The good news is that Boston has continued to reach the NBA playoffs in eleven of the ensuing twelve seasons since its last NBA title. The bad news is that Boston has reached the NBA Finals just one more time (losing to the Los Angeles Lakers in 2010).
Though Boston remains a competitive NBA team most seasons, Celtics Nation has been growing restless for several years. They want their beloved basketball team to be better than “pretty good” most seasons.
Dealmaker Danny Ainge made a few more “big deals” over the past decade. Most have crashed and burned.
Remember Kyrie Irving? Thankfully, he’s gone after two long years and has become Brooklyn’s head case today. What about Gordon Heyward? After spending megabucks on the former Utah forward, Heyward was injured early and often in Boston and never returned to form. Hayward is now playing in Charlotte.
Ainge may have lost his vaunted Celtics’ leprechaun touch in pulling the right strings to bring in the right type of free agents in Boston. A consolation prize is that the Celtics GM has found creative ways to gain additional first round draft picks to stockpile young talent on draft nights.
Though there have been a few draft night successes (Jaylen Brown in 2016 and Jayson Tatum in 2017), there have been many misses. Remember first round picks such as Fab Melo (2012), R.J. Hunter (2015), Ante Zizic (2016), and Romeo Langford (2019)?
And so it goes. Boston has significant team talent and a smart coach, but a championship caliber squad has yet to gel.
With nearly half of the current season completed, Boston (which was picked by some to be a top contender this year) is languishing once again. In the past week, the team blew a 24-point third quarter lead in losing to New Orleans. Last night in Dallas, the Celtics allowed NBA All-Star Luka Doncic to knock down two 3-point shots in the final 15 seconds in yet another loss. Boston slumped below .500 at 15-16 for the season.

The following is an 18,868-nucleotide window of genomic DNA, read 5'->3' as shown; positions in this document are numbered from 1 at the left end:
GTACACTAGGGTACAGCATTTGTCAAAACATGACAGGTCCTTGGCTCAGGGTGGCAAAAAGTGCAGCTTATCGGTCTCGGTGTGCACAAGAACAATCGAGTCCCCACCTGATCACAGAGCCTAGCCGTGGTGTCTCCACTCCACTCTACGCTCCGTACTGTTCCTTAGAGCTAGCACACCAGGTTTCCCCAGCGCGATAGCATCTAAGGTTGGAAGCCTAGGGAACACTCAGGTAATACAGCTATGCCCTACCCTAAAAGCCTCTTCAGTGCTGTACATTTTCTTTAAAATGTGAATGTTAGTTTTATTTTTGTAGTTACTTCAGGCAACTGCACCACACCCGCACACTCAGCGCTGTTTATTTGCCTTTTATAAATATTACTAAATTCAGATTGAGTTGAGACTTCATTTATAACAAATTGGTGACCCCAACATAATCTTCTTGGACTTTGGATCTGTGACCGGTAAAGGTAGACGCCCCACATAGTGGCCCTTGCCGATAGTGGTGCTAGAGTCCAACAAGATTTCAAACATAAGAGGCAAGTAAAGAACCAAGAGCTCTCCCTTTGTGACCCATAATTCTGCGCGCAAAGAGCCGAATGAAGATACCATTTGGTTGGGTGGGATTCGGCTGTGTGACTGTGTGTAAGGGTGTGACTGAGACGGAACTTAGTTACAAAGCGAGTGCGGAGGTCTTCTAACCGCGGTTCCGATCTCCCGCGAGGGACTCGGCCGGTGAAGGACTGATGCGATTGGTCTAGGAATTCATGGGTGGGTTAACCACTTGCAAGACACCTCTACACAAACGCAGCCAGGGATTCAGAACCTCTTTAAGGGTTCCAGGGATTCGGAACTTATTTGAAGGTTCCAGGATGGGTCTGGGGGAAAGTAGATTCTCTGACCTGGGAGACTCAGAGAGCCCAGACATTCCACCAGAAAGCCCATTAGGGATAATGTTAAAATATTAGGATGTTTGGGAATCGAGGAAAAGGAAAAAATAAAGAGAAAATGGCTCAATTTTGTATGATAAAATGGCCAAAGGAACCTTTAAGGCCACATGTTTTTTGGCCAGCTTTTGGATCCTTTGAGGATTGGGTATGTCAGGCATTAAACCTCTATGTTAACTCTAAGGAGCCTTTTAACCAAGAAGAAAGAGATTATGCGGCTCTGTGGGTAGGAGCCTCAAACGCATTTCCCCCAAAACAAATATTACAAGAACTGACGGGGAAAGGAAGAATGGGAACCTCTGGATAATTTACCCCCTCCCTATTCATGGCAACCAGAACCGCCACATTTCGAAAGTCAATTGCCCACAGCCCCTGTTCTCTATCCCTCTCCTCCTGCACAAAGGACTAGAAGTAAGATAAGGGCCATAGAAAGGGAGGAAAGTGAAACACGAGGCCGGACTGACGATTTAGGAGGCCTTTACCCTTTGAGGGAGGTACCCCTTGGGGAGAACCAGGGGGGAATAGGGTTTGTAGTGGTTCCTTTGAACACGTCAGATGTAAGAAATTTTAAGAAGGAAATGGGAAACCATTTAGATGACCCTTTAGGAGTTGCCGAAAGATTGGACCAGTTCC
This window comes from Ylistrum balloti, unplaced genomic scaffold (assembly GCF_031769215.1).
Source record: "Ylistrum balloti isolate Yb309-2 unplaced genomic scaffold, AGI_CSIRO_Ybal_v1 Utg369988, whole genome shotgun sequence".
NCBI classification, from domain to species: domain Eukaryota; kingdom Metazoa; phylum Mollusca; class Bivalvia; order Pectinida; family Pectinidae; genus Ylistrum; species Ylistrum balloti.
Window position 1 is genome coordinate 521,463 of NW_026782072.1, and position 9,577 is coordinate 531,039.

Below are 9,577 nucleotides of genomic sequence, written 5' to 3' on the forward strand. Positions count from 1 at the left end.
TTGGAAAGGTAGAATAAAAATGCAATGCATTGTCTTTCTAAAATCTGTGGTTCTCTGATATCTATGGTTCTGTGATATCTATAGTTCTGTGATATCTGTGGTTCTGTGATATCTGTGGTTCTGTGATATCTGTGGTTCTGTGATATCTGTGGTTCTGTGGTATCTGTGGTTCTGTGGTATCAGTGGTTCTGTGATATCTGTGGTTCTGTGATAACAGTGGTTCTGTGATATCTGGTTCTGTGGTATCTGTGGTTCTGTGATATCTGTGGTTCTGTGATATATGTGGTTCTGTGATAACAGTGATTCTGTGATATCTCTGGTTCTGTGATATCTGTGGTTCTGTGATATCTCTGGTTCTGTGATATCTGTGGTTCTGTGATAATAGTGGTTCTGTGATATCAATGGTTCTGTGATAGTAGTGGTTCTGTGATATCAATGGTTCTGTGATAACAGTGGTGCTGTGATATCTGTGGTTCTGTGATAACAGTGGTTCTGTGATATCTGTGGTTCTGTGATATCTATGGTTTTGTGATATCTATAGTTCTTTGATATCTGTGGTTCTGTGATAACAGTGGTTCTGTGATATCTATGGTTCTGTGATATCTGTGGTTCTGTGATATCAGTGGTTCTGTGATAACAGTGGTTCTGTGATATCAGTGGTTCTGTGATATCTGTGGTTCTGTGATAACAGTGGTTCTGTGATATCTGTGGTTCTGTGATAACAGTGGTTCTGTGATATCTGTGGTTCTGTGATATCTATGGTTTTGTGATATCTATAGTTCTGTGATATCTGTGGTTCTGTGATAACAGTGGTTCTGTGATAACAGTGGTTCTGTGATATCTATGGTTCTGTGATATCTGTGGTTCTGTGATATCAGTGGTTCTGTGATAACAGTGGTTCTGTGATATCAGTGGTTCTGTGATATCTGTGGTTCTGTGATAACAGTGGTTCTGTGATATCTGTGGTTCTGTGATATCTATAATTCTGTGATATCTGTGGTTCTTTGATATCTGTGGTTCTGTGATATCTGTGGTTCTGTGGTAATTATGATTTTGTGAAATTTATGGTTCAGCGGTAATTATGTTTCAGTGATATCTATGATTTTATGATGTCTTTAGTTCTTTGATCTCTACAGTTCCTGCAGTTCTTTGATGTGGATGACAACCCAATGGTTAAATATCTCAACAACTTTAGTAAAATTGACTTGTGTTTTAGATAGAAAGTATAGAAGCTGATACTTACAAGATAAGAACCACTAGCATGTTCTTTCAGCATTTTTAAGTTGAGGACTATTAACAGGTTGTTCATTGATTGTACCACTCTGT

Last weekend, Danny Ainge exposed his own frustrations publicly and blamed himself for Boston’s inability to put the right pieces together to reach the NBA’s pinnacle once again.
“Our roster obviously is not good,” Ainge said. “There’s no if’s, and’s or but’s about it. That’s who we are…If there’s somebody to blame, this is Danny Ainge to blame. This is not (coach) Brad Stevens. It’s not (players) Jayson Tatum or Jaylen Brown. It’s not good enough right now. And we all know that. And, you know, we need to get better.”
As a player in college and in the NBA, Danny Ainge was always a fiery. He also played on a few championship teams so he should know what the real problems in Boston really are.
The current roster of Boston Celtics players (like most of the NBA) is filled with wealthy young men who play with more concern about individual achievements (and building an investment portfolio) than in winning a team championship. NBA title contenders play like champions for the entire regular season so that they are ready even tougher battles in the playoffs.
In my opinion, these Boston Celtics have more talent than Danny Ainge believes. The majority of his roster simply isn’t willing to play hard enough every single night to compete for an NBA championship.
Flashes of individual brilliance won’t win a title in Boston or anywhere else in the NBA. The great Celtics championships of the past had an abundance of individual talent, a deep bench, but, more importantly, those teams had a deep rooted desire to do whatever it took to win every single night of the season.
Many of the players who come into the NBA in recent years after just one year in college have not learned the teamwork skills necessary to compete for a bigger team goal. From an early age and through high school, too many young basketball players are only in it for the stats, the glory and, ultimately, the big money. If a player’s highest personal goals do not begin with winning a team championship, how can you expect him to sacrifice for the benefit of the rest of the team when he believes that a bigger paycheck is based on his personal stats?
Like Michael Jordan and LeBron James both learned, the most prolific individual talent in the NBA cannot win a team title without sacrificing some personal stats in order to get the maximum contributions from his teammates.
Here’s a hint to Danny Ainge. Identify who your biggest “stat stars” are and trade them away. Then go sign two or three hungry veterans who will do whatever the coach needs him to do in order to compete for a championship. Make it a roster of talented “team guys” and give it another try.
If this worked for you in 2008, it just might work again, too.
It’s the Celtics way!